Are you interested in animal training?

Mary Hunter and her horse Apollo

On this site I share stories of my animal training adventures, information about the science of animal training and behavior, and tips and advice to help you improve your training.

Join me as we explore the best training strategies for creating fast learning, effective communication, and enthusiastic, willing animals.

If you’re new to Stale Cheerios, I recommend that you start by visiting this page to learn more about Stale Cheerios and that you visit my Top Posts page.

~Mary Hunter

Recent posts from the StaleCheerios blog


Behavior multiplies (video)

Behavior multiplies. Let me explain what this means.  When you have a well-designed shaping program that is appropriate for your learner, behavior change can happen exponentially.  Imagine you are teaching your horse (or dog or other critter) to walk next to you without a leash or lead rope.  On the first day, you may start […]

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Bizarre behavior makes sense!

Sometimes, our animals engage in behaviors that just seem really odd. You may find yourself shaking your head and thinking, “Why would my dog (or horse or parrot or other pet) ever do that??” (Alternatively, you may find yourself thinking the same thing when you are looking at a behavior that your co-worker, spouse, child, […]

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Improve your timing by clarifying your criteria for reinforcement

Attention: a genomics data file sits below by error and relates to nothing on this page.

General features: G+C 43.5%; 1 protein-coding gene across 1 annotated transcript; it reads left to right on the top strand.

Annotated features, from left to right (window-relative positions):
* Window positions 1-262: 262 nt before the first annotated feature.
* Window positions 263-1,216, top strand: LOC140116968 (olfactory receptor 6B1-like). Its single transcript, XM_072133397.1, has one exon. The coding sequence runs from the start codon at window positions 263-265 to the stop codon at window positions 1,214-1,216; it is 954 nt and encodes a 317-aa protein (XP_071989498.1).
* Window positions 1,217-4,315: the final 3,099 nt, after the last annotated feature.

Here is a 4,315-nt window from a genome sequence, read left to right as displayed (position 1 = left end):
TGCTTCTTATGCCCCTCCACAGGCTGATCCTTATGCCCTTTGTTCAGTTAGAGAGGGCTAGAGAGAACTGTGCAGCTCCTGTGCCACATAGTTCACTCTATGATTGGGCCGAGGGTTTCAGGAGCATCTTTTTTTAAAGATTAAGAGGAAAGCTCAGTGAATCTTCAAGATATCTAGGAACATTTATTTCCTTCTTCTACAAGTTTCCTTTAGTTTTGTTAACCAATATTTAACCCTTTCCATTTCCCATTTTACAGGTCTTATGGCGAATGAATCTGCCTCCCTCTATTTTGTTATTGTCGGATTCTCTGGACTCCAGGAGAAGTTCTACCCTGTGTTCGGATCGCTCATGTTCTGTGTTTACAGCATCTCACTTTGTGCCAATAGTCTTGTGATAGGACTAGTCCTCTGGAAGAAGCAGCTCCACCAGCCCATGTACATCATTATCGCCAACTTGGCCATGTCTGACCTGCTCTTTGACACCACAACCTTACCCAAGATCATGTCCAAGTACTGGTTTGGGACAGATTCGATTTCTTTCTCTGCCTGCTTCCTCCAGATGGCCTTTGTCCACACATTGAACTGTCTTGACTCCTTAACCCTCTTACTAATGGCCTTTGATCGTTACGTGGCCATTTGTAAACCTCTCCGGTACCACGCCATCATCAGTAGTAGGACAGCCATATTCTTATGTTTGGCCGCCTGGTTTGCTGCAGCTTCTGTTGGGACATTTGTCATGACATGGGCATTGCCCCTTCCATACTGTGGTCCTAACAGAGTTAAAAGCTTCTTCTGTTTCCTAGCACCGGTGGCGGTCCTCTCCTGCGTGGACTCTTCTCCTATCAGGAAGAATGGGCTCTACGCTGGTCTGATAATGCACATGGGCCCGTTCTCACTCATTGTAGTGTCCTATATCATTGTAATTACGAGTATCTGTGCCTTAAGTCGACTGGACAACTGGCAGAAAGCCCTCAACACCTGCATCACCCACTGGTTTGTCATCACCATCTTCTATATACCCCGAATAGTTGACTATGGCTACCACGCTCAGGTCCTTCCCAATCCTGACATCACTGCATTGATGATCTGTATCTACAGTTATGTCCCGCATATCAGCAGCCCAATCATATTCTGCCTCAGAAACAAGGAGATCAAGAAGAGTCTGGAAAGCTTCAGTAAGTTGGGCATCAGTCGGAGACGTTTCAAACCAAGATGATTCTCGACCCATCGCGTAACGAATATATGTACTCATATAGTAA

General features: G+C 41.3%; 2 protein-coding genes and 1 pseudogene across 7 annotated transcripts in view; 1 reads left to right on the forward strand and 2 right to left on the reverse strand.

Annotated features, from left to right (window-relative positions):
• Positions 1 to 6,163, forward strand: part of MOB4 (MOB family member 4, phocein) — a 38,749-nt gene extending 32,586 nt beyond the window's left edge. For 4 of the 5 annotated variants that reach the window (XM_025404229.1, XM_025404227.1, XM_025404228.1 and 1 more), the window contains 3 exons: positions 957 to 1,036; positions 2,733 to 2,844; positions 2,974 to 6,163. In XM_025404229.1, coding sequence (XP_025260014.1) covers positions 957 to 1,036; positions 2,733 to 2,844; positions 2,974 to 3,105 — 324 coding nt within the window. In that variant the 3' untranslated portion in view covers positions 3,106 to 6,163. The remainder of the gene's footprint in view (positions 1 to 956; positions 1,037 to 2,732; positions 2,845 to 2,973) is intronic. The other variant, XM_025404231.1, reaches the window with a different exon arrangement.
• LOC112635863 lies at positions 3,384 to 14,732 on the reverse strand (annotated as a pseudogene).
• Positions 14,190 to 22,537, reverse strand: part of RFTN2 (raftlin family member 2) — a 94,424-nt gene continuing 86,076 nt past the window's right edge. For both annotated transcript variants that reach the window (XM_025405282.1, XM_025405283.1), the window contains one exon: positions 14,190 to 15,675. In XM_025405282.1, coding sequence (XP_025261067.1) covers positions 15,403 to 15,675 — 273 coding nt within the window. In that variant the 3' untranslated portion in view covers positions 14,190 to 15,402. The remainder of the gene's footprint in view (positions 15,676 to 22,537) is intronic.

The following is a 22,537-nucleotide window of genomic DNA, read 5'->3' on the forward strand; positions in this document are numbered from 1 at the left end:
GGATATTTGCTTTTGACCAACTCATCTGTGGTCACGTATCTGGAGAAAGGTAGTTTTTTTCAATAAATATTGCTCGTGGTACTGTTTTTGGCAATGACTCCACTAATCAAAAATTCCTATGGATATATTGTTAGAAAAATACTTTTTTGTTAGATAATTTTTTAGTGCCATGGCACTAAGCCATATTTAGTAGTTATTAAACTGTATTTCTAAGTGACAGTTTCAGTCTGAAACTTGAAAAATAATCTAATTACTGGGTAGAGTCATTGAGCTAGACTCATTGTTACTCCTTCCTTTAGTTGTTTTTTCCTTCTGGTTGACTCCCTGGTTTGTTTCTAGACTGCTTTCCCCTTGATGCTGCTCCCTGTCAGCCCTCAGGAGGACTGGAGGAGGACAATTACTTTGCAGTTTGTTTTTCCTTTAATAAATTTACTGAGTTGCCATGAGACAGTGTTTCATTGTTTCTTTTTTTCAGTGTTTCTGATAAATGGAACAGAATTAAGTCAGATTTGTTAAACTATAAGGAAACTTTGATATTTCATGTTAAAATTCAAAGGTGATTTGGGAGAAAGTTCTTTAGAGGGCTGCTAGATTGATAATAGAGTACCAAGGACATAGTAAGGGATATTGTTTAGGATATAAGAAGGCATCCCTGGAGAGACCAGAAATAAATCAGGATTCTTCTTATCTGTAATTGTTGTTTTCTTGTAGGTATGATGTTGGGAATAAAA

You’ve just started a training session with your animal learner.  Your animal does several great reps of the behavior you’re teaching. Click and treat! Then, your animal does something you hadn’t anticipated.  The behavior isn’t quite the same as your goal behavior… However, it’s pretty darn close to the behavior you want…  You freeze! Should […]

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Training fundamentals: What is good timing?

Clicker training seems easy. You just click when the desired behavior occurs.  However, it’s important that you click at precisely the right time.  Experienced animal trainers understand the importance of good timing. If your clicks are often too early (or too late), you may accidentally reinforce the wrong behavior.  If your timing is inconsistent, you […]

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